- The Washington Times - Thursday, December 19, 2002

The Pentagon is planning to build a second missile-defense interceptor system near the East Coast or in Europe to counter missile threats from the Middle East, Bush administration officials said yesterday.
President Bush announced Tuesday that the Pentagon will build a limited missile-defense system by 2004, situated in the West and primarily aimed at defending the United States against long-range missile attacks from North Korea or China.
The plans call for deploying a single system with 16 interceptor missiles at Fort Greeley, Alaska, and four interceptors at Vandenberg Air Force Base in California by 2005.
Administration officials familiar with detailed plans for a broader defense system say the plans call for another interceptor site in Maine, oriented toward missile threats from Europe and the Middle East.
Additionally, interceptors could be set up in Britain, Hungary or Poland, NATO allies whose governments privately have indicated they would be willing to cooperate with and provide bases for a missile-defense system.
Deploying interceptors in Europe is likely to further upset Russia, which yesterday criticized the already-announced U.S. missile-defense plans.
Moscow's Foreign Ministry said in a statement made public yesterday that the missile-defense plans, including the use of space for components, have entered "a destabilizing new phase."
The statement said that abandoning the principles of the 1972 Anti-Ballistic Missile Treaty "may lead only to a weakening of strategic stability, to a senseless new arms race in the world."
Russia expects the United States to focus on making strategic arms cuts and combating terrorism and the spread of weapons of mass destruction, the statement said.
"Moscow counts on the United States to pay priority attention to the realization of precisely this strategic partnership program agreed upon at the highest level and to enlist its friends and partners in it, not in a destabilizing race in strategic defensive arms, including in space," the statement said.
China's government has not responded publicly to Mr. Bush's deployment decision.
In the past, China has opposed U.S. missile-defense programs as upsetting international stability, and Beijing fears the neutralization of its arsenal of about 20 intercontinental ballistic missiles.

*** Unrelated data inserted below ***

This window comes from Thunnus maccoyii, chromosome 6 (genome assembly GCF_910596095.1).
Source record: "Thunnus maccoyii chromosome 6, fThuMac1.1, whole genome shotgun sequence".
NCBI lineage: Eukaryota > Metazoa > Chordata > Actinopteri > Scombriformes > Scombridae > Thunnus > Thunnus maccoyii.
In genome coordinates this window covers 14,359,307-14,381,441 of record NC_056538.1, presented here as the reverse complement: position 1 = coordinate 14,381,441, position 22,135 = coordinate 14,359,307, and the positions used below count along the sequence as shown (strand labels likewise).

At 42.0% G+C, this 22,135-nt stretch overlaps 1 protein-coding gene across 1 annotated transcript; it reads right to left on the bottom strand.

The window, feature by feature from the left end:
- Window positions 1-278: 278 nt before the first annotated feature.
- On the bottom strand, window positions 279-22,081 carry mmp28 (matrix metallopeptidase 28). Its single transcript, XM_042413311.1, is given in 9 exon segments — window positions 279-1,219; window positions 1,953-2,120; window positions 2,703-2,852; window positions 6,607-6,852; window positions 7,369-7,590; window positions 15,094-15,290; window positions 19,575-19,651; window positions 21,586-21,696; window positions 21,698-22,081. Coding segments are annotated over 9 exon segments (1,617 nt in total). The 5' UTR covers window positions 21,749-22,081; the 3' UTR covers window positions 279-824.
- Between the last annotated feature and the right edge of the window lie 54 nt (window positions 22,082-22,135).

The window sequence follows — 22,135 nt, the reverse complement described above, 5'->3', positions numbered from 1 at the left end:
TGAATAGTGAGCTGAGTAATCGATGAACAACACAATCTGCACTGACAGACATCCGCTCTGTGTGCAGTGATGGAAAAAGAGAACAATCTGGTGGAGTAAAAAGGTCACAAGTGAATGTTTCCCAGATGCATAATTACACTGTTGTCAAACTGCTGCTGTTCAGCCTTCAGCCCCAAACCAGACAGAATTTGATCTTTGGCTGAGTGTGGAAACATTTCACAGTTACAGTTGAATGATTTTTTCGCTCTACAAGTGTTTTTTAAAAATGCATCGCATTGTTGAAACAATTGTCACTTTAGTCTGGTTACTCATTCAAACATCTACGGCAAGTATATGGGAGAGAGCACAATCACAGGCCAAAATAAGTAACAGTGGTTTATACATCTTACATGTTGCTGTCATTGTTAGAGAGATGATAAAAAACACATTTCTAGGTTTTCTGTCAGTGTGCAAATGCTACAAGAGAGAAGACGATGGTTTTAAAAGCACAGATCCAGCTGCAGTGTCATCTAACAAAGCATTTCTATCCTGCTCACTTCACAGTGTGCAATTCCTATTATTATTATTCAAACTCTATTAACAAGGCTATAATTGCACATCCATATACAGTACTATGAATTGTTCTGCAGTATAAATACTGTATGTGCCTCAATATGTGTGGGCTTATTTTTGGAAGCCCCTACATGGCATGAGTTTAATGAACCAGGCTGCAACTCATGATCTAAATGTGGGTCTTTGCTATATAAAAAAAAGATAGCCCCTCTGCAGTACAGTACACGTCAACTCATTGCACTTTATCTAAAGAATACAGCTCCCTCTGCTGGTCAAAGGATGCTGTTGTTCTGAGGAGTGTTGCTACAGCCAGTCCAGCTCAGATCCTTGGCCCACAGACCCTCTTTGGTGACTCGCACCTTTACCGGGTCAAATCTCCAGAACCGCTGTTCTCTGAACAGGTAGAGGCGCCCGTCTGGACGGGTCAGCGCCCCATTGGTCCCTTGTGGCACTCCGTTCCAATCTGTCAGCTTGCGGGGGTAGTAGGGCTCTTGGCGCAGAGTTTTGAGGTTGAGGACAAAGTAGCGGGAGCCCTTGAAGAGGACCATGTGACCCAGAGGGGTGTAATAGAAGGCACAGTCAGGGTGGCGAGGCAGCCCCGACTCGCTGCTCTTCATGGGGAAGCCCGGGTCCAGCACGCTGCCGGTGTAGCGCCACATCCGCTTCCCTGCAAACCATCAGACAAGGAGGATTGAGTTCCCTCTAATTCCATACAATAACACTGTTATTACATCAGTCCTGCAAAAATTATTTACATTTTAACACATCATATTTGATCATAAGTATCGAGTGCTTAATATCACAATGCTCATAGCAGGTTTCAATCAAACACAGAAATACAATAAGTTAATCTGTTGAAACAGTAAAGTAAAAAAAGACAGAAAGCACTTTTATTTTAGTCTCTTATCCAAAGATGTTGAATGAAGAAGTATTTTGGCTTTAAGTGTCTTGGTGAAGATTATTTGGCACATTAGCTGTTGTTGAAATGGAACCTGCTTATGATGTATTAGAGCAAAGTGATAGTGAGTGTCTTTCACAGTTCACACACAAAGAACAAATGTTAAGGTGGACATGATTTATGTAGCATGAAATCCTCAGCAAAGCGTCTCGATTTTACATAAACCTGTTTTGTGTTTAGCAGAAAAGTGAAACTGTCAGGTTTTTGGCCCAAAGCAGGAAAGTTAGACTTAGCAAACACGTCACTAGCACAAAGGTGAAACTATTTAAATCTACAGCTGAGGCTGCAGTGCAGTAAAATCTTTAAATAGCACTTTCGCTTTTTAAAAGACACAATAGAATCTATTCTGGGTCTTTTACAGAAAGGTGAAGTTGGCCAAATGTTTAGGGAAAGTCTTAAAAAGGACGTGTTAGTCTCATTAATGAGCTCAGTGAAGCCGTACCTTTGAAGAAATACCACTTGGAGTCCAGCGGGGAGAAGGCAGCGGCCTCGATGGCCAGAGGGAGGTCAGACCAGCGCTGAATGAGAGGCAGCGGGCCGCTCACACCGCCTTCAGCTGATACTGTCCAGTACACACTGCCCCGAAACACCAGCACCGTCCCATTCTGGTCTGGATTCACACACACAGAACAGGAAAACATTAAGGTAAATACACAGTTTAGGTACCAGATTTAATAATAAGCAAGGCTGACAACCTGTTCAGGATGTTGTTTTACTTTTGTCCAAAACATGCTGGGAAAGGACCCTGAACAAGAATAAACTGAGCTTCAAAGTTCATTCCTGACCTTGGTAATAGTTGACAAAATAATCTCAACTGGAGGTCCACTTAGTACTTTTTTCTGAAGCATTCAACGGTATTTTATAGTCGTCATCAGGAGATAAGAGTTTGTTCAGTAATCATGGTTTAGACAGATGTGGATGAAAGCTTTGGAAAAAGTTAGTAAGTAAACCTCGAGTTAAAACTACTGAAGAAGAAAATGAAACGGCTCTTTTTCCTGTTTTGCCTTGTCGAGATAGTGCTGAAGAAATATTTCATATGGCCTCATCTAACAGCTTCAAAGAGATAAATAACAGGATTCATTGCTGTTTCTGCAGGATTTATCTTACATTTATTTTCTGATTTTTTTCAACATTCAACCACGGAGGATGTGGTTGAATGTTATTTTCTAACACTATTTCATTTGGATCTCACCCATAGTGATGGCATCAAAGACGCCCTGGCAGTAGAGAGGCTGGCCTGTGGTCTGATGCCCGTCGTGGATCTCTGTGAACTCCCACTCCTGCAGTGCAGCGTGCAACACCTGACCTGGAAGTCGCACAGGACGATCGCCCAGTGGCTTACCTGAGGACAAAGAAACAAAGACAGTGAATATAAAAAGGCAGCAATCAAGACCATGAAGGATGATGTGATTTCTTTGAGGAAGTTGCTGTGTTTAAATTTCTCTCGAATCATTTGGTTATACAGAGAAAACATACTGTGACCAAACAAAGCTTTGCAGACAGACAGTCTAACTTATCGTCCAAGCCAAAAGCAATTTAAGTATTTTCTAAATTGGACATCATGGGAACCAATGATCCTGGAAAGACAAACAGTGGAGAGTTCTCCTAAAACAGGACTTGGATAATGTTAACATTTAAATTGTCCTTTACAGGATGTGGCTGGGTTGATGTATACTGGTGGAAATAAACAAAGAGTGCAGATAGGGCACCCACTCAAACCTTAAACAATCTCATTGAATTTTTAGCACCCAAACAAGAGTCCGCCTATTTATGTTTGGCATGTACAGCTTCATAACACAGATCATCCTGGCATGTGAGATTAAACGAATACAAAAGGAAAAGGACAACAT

Lt. Col. Rick Lehner, a spokesman for the Missile Defense Agency, said the initial missile-defense system of interceptors in Alaska and California could be expanded with additional interceptor sites.
"Anything is possible, but there are no firm plans beyond 2005," Col. Lehner said. "After 2005, it may be necessary for adding ground-based interceptors or sea-based missiles or [airborne laser]. But it's just too early to know. All our focus is going to be on this initial capability."
The CIA estimates that Iran, Iraq, Libya and Syria could emerge as long-range missile threats and that the initial West Coast system will be unable to knock out missiles from those countries, the officials said.
More interceptor sites therefore will be needed and could be built in the 2010-2015 time frame, the officials said.
Iran has the Shahab-3 medium-range missile that can reach Europe, but not the United States. U.S. intelligence agencies believe the Iranians also are working on an intercontinental-range missile, which the Tehran government has denied.
Defense officials said the West Coast system to be deployed by 2005 could protect most of the United States, with the exception of southern Florida, from missiles launched from East Asia.
The Pentagon announced yesterday that it plans to deploy the first six interceptors in Alaska and four at Vandenberg by 2004. An additional 10 interceptors would then be deployed in Alaska in 2005.
The plans also call for deploying three warships equipped with the Aegis battle management system and SM-3 interceptor missiles, although such missiles will be less effective than the ground-based interceptors against long-range missiles.

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